While Ukraine Burns, Turkey Ponders a War With Greece

July 22, 2022 Updated: July 28, 2022


Turkey has been preparing a major military gamble to restore the plummeting prestige of President Recep Tayyip Erdogan, who—unless he can produce a miracle—could be swept from office within a year.

Right now, there is little he seems willing to do about Turkey’s economic crisis. Inflation in Turkey reached a 24-year high of 78 percent in June 2022; the value of the lira continued to be weak (17.68 to the U.S. dollar in July 2022), and soaring energy imports and rising energy costs have brought a balance of payments crisis and pain at the consumer levels. Turkey’s economic miracle came and went, and the voters have become impoverished again.

Erdogan may soon initiate a war with Greece over the sovereignty of traditionally (and legally) Greek islands in the Aegean. It would do so using the “cover” or distraction of the Russia-Ukraine conflict, believing that Turkey’s critical position to NATO/United States in that war means that it cannot effectively be sanctioned for its actions.

The Turkish government under Erdogan has certainly begun preparations for such a war, highly conscious of the fact that the Hellenic Armed Forces have belatedly begun steps to achieve a degree of force capability that could match, or even overmatch, the capabilities of the Turkish Armed Forces in some areas: new warships and new combat aircraft (Rafales and F-35s).

Erdogan knows that he has a limited window of opportunity before Greece redresses much of the military imbalance it has had with the Turkish Armed Forces and before the 2023 presidential elections, which, unless manipulated, would likely sweep him from office.

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Turkish President Recep Tayyip Erdogan, back left, and Turkish Cypriot leader Ersin Tatar, second left, attend the military parade marking the 47th anniversary of the 1974 Turkish invasion in the Turkish-occupied area of the divided capital Nicosia, Cyprus, on July 20, 2021. (Nedim Enginsoy/AP Photo)

Turkey has, after all, escaped these past 48 years without censure for its 1974 invasion and subsequent occupation of the northern 37 percent of Cyprus. Erdogan has consistently played on the fact that Turkey could move away from its supposedly Western orientation—cemented by Kemal Mustafa Ataturk after 1920—and “realign” with Russia or the Shanghai Cooperation Organization (SCO) Eurasian bloc.

That consistent threat, however, has worn as thin as Turkey’s economy. Erdogan has proven to be as highly conscious of the chafing position that Turkey has endured in recent years because of its high dependency on Russia for trade as he has been on the ambiguous outsider status, which Turkey endures with the European Union (EU) and even NATO.

Erdogan may move to a third position: alignment with the Middle Eastern and Central Asian states. But those regional states were happy to have thrown off Ottoman influence with Turkey’s defeat in World War I. So Erdogan vacillates between these imperfect options. He is now in his most desperate position since he became prime minister in 2003.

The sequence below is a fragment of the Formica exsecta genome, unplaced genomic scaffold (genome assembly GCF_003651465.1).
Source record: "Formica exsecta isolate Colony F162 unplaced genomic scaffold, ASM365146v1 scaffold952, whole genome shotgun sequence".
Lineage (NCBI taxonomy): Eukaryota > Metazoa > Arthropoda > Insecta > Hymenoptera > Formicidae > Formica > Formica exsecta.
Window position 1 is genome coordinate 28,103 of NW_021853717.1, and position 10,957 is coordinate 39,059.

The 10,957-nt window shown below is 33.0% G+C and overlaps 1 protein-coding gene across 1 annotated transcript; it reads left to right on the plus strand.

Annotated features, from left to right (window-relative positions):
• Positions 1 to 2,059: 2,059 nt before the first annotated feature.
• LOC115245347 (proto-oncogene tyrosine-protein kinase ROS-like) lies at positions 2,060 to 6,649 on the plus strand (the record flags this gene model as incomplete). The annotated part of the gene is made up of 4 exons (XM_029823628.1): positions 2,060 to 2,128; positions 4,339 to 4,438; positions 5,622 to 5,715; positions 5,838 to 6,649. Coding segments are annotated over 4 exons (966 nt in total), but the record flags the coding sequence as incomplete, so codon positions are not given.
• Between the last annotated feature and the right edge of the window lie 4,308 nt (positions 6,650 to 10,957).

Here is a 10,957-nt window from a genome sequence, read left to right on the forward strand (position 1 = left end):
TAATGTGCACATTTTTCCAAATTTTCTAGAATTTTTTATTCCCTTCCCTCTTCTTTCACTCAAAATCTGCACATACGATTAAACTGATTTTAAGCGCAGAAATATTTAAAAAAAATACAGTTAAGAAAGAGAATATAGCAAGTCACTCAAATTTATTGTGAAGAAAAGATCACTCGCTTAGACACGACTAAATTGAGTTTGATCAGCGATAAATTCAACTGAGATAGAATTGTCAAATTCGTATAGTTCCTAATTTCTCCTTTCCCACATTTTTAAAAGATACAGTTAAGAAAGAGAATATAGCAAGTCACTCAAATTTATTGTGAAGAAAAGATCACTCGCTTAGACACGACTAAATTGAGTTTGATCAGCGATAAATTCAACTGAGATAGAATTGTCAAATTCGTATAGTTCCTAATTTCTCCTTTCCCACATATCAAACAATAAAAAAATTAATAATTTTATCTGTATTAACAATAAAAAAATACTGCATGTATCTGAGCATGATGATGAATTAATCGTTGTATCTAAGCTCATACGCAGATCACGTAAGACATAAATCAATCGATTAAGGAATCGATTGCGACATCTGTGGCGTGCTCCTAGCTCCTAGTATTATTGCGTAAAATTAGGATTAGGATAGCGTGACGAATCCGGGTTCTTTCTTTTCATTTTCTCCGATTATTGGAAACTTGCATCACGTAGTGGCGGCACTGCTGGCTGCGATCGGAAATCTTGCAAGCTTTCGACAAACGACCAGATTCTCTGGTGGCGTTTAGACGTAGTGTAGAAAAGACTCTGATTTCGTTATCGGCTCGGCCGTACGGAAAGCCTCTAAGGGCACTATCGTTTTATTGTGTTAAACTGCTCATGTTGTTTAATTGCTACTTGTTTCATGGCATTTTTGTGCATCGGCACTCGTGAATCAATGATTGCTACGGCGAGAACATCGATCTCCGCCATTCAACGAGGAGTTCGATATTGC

Turkey is less than a year away from its second election—on June 18, 2023—since the introduction of an executive presidential form of government. Still, it will be more a judgment on its first executive president than on the system itself. Erdogan is being judged on a dramatically declining economy and on the series of failed attempts to recreate the glories of the pan-Turkism and Ottoman past.

As a result, Erdogan has a limited time in which to recover his position, either electorally or, due to a national security emergency, through the imposition of some form of force majeure to nullify or prevent the next election. Erdogan, after all, did contrive to stage a “failed coup attempt” on July 15–16, 2016, in order to draw out and suppress his political and military rivals, in much the same manner that Adolf Hitler’s Nazis staged a contrived putsch between June 30 to July 2, 1934, to consolidate power under the pretext of an impending coup by Ernst Rohm’s Sturmabteilung (SA) paramilitary brownshirts.

Epoch Times Photo
Greek Prime Minister Kyriakos Mitsotakis arrives for an EU summit at the European Council building in Brussels on June 25, 2021. (Aris Oikonomou/Pool/AP Photo)

Greek Prime Minister Kyriakos Mitsotakis met with Erdogan in March 2022 and seemed to have reached an agreement on Mediterranean security issues. By late April 2022, however, it became apparent that the accord had vanished, and Turkish Air Force violations of Greek airspace over the Aegean Sea reached an “unprecedented level.”

At the same time, Turkish Foreign Minister Mevlut Cavusoglu claimed that Athens had been illegally “militarizing” its island territories in the Aegean. Turkey had, in 2021, petitioned the United Nations with a unilateral view of “demilitarizing” the Aegean islands. Cavusoglu said in April 2022 that Greek sovereignty over its Aegean territories would be considered “debatable.”

Turkey was, in 2022, seeking to buy new Lockheed Martin F-16 Vipers to shore up its capabilities. This is now a domestic U.S. battle between the defense industry and strategic policy officials concerned over Turkey’s real commitment to NATO. But Washington would welcome an election to remove Erdogan before he could go to war against Greece.

Views expressed in this article are the opinions of the author and do not necessarily reflect the views of The Epoch Times.

Gregory Copley is president of the International Strategic Studies Association based in Washington. Born in Australia, Copley is a Member of the Order of Australia, entrepreneur, writer, government adviser, and defense publication editor. His latest book is The New Total War of the 21st Century and the Trigger of the Fear Pandemic.